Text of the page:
One Tough Hombre
Nov. 15, 2013
By Adam Miller,
At 6-foot-3 and 240 pounds, East Carolina senior linebacker Kyle Tudor maintains many of the attributes of a safety from his body frame to his ball-hawking instincts.
A product of Augusta, Ga. - a state known by many as a high school football recruiting hotbed - Tudor's physical play and desire to punish an opposing ball-carrier has been taxing on his playing time during his ECU career.
"It goes by a lot faster than you think," Tudor said of his college career. "I've been riddled by small injuries here and there, which has plagued my career. There are always things you wish you could do more."
Injuries have been some of Tudor's toughest battles to overcome. As a sophomore in 2011, Tudor missed the first three games of the season after suffering a left knee injury during the final week of fall camp. He went on to play the next eight games, while making four starts, before being sidelined in the finale after suffering a right ankle injury against UCF.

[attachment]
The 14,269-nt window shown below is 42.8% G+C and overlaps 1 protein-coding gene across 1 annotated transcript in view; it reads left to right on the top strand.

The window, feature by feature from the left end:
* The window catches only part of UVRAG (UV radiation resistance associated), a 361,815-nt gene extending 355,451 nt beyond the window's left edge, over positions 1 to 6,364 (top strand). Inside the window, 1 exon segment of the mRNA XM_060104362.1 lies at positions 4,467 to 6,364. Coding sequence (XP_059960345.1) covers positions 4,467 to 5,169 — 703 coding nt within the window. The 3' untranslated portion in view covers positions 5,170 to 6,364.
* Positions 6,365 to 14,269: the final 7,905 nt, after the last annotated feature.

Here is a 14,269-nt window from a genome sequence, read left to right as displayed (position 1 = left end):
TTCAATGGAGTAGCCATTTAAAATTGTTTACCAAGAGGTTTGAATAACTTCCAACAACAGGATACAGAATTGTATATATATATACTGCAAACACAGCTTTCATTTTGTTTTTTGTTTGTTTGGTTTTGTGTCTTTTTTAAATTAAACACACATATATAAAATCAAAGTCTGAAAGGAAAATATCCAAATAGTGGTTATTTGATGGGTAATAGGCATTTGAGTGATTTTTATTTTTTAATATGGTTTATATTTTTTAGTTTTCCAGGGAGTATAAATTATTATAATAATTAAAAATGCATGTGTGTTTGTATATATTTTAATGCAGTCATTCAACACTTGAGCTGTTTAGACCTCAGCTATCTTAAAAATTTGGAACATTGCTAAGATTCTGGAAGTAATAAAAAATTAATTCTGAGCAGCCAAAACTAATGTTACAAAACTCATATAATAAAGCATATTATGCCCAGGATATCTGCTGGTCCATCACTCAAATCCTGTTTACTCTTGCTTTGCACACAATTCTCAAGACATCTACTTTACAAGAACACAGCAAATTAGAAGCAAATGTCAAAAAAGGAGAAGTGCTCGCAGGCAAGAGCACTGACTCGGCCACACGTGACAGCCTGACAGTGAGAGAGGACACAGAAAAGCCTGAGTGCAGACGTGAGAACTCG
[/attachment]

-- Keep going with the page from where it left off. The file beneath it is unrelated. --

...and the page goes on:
The following season Tudor played in all 13 games and earned the team's Linebacker-of-the- Year award, but the nagging injuries were not yet behind him.
He was unable to suit up against Virginia Tech in the third game of the 2013 season after a shoulder injury, and played minimally in ECU's 55-31 road victory over North Carolina just two weeks later.
Throughout it all, head coach Ruffin McNeill has praised the linebacker's eagerness to get back on the field and contribute to the team. McNeill even went on to call him "one tough hombre" when media members inquired about Tudor's health status.